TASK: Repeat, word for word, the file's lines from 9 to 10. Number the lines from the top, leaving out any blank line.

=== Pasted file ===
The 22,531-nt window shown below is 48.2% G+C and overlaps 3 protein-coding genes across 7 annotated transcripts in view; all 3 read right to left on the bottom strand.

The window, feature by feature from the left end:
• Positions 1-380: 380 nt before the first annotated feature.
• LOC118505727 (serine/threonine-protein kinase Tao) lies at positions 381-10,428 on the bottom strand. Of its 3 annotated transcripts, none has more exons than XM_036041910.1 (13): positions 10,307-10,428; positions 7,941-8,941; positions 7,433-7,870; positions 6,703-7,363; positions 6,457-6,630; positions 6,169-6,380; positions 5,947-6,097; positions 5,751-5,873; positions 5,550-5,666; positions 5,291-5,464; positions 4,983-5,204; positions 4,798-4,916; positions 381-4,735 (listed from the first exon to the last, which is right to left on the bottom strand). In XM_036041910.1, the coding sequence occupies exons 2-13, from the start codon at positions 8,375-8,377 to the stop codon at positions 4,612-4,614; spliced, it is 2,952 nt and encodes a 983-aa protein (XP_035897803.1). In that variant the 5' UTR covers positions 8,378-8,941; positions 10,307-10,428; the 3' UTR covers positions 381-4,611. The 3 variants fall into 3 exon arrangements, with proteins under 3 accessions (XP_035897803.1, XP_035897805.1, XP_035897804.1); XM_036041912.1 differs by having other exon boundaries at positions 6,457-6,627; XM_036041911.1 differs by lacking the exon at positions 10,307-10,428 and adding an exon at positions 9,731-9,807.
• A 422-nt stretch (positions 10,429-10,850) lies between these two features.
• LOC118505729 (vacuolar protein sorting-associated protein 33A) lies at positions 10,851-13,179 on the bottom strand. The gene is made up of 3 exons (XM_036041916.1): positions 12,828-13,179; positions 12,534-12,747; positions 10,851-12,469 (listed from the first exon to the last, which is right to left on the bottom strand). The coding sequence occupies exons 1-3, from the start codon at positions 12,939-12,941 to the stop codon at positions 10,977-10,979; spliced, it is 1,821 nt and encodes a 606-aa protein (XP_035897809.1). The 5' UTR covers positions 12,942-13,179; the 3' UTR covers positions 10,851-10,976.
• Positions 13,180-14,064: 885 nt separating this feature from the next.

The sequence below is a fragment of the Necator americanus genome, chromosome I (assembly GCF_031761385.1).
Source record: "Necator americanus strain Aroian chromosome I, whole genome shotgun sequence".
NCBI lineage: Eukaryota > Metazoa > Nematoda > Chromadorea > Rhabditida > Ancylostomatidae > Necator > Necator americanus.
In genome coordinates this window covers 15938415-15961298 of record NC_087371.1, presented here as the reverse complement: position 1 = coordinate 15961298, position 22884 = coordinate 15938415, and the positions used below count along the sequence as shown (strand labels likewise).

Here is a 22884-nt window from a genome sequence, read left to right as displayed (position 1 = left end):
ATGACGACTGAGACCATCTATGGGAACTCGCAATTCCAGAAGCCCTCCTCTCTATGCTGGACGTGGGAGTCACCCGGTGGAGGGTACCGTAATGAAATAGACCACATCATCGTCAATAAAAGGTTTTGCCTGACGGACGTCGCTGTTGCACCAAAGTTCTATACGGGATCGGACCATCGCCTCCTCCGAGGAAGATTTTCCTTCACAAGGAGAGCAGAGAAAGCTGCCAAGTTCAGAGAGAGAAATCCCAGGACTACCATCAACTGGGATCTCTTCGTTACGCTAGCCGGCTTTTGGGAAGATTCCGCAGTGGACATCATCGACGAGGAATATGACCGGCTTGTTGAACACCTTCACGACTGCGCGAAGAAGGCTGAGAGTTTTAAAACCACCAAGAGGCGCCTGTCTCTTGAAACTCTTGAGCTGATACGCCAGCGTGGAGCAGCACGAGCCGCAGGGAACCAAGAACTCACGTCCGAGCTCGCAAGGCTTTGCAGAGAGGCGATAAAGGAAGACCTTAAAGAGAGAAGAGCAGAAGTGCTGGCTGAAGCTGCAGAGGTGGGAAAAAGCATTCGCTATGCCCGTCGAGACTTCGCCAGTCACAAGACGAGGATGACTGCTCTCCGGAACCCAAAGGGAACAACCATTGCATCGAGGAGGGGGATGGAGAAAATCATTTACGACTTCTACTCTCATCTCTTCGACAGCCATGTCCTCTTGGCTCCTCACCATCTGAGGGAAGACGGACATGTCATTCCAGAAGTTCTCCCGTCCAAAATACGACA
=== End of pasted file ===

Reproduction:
Source record: "Necator americanus strain Aroian chromosome I, whole genome shotgun sequence".
NCBI lineage: Eukaryota > Metazoa > Nematoda > Chromadorea > Rhabditida > Ancylostomatidae > Necator > Necator americanus.